Sramana Mitra: I don’t see this happening in the food preparation domain as much as I see it happening in cleaning services. Lawn mowing is a good example, because it is a repetitive and physically exerting function. Those are good application areas. If I were thinking about consumer applications, what other applications would I be looking at in terms of launching a product to market that could be remotely as successful as Roomba?
Rich Mahoney: The number one request I hear is from people [is for a robot] to clean their kitchens, wash their dishes, clean toilets, do laundry, fold laundry, etc. These are very sought-after tasks for robots. I respect your comment whether food preparation is going to be viable or not. The thing for me about the market that is emerging is that I think it is important that the technology is acceptable and that the development community is really going to drive the solution space. I don’t agree or disagree with your comment about food preparation, but I think the same way we saw innovation in computing, we are going to see innovation in robotics. It is going to start from an entrepreneurial base, and it is going in a direction that is not even clear right now.
SM: The general proxy of what you are looking at in the domestic household robot is the one you would normally domestic helps performed, like cooking and cleaning, for example. That is where you would want robotics to intervene and make an impact. My reservation was more towards how realistic it is to imagine that those are entirely feasible. It is not that much of a repetitive task. Something that is very structured and highly constrained, like a vacuum cleaner’s or a lawnmower’s work is one thing, but unloading a dishwasher and deciding which dish goes where, for example, is much less constrained and much less of an algorithmic notion.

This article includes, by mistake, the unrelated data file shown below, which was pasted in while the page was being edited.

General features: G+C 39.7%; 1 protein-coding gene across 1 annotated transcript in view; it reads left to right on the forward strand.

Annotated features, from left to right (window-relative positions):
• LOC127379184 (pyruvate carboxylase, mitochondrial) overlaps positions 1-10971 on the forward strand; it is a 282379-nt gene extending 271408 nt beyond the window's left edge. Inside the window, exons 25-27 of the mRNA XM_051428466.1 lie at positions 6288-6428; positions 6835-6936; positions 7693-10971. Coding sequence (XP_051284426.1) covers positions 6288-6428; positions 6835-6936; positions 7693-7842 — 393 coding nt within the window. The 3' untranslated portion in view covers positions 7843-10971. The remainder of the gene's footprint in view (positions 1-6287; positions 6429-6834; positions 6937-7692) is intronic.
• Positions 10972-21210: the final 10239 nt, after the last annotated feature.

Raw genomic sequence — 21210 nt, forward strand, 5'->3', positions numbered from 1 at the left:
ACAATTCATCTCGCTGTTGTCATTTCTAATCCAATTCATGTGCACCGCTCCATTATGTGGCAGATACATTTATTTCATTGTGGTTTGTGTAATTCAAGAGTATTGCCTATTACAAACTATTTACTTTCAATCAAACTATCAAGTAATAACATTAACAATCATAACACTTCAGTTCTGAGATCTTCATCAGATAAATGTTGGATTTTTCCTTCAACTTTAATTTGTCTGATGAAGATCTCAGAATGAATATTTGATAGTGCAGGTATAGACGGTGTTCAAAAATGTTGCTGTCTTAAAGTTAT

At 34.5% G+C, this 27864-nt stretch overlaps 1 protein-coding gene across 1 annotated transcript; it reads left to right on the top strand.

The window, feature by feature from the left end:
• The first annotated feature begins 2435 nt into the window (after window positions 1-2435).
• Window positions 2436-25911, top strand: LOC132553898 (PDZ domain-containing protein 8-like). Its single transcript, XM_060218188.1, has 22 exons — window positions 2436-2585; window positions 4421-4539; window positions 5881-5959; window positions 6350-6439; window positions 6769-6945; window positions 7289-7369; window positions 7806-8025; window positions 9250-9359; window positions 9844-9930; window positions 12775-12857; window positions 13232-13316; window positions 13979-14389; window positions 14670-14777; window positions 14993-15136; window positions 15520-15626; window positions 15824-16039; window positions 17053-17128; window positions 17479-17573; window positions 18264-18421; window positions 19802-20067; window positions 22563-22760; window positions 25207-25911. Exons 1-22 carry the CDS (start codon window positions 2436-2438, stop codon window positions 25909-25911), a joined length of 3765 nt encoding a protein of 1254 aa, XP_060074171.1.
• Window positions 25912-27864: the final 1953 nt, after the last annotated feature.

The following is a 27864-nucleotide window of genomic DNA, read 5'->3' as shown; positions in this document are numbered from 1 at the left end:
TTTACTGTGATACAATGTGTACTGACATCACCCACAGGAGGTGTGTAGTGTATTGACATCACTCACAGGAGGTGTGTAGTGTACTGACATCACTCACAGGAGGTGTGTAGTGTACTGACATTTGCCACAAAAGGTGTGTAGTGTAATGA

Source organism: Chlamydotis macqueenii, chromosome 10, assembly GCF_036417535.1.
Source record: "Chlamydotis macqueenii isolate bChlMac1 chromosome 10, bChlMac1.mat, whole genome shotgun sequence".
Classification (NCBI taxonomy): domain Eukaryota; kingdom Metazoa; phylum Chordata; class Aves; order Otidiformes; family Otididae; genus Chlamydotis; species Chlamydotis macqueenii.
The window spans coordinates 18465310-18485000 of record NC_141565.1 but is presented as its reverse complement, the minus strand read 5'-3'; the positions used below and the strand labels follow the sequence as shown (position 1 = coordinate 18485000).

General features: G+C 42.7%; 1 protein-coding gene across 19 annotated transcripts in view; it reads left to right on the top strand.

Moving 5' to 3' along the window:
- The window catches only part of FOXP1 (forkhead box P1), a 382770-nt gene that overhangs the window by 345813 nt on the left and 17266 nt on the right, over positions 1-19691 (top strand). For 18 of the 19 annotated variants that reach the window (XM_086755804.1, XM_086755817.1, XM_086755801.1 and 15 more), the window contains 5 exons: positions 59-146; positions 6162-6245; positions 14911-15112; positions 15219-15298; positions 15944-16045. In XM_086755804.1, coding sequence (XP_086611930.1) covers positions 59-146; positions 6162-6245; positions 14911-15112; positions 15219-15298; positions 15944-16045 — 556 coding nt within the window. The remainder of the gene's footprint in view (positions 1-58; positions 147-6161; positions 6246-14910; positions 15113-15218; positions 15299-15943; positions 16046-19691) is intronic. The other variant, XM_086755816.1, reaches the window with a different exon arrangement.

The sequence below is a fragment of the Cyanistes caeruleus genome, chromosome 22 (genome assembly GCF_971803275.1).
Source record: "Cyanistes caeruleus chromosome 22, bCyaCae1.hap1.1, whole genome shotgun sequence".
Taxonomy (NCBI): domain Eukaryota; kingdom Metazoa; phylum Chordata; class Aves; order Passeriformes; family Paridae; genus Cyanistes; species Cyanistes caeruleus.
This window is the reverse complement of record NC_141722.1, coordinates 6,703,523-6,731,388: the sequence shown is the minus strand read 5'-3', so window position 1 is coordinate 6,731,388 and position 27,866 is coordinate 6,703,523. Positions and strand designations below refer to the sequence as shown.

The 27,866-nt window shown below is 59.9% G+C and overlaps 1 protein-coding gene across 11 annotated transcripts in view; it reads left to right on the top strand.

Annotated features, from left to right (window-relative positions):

RM: It goes to that same point that the accessibility of the hardware would then allow entrepreneurs to create solutions to those situations. Maybe kitchens become robotically convenient and are structured in a way that allows the first class of robots to be used. All dishes could have little symbols attached so the robots would know which cabinet they belong to. There are lots of ways to handle that. People who are developing products are going to come up with all kinds of solutions for different environments.
SM: You have to think about it from the kitchen design point of view. You cannot retrofit a kitchen that is designed a certain way.
RM: I don’t see any issues in that sense. There are robots that will emerge that are general purpose and will be able to work in the kitchen without much retrofitting. Not knowing where to put a dish is not that much of a problem. You may have 500 items in your kitchen, and you have recorded somewhere where each one of those goes. You can also have a camera image of each one and have some kind of optic recognition. It is not that difficult of a problem. The software solution is not the problem here. It is the robust manipulation hardware of the robot that is really the challenge.
SM: Users will have to spend a fair amount of time setting it up. That is where I think adoption won’t go that well, because the user has to do a lot of setup.
RM: There are many ways to feed that information into a robot. Think about how much is available on your cell phone now. I don’t know if you ever went into Google Sketchup and looked at all the different items available there. There is a very large data set of known objects that are available now. I can think of several different methods that would allow the consumer to document everything in his or her kitchen without too much trouble. The software side of it is not the challenge, it is the manipulation hardware that is robust and can actually reach and manage all of that space in the kitchen.